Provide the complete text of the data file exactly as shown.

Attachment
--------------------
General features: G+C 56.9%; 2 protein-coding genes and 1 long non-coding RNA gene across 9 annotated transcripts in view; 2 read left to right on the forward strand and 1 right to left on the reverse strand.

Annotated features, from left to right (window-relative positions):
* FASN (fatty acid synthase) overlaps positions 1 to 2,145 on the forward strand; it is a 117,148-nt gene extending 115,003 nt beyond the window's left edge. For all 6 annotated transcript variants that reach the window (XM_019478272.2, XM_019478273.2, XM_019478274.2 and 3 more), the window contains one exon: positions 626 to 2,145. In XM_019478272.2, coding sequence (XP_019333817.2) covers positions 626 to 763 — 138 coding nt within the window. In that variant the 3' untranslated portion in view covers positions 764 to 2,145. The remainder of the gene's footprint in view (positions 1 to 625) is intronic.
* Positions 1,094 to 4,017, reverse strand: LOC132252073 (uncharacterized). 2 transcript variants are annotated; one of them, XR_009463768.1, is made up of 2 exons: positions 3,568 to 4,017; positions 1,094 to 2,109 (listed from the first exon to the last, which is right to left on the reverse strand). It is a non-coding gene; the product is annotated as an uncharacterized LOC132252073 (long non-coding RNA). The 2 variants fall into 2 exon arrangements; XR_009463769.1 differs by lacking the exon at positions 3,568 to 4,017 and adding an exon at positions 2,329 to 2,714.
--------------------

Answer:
General features: G+C 56.9%; 2 protein-coding genes and 1 long non-coding RNA gene across 9 annotated transcripts in view; 2 read left to right on the forward strand and 1 right to left on the reverse strand.

Annotated features, from left to right (window-relative positions):
* FASN (fatty acid synthase) overlaps positions 1 to 2,145 on the forward strand; it is a 117,148-nt gene extending 115,003 nt beyond the window's left edge. For all 6 annotated transcript variants that reach the window (XM_019478272.2, XM_019478273.2, XM_019478274.2 and 3 more), the window contains one exon: positions 626 to 2,145. In XM_019478272.2, coding sequence (XP_019333817.2) covers positions 626 to 763 — 138 coding nt within the window. In that variant the 3' untranslated portion in view covers positions 764 to 2,145. The remainder of the gene's footprint in view (positions 1 to 625) is intronic.
* Positions 1,094 to 4,017, reverse strand: LOC132252073 (uncharacterized). 2 transcript variants are annotated; one of them, XR_009463768.1, is made up of 2 exons: positions 3,568 to 4,017; positions 1,094 to 2,109 (listed from the first exon to the last, which is right to left on the reverse strand). It is a non-coding gene; the product is annotated as an uncharacterized LOC132252073 (long non-coding RNA). The 2 variants fall into 2 exon arrangements; XR_009463769.1 differs by lacking the exon at positions 3,568 to 4,017 and adding an exon at positions 2,329 to 2,714.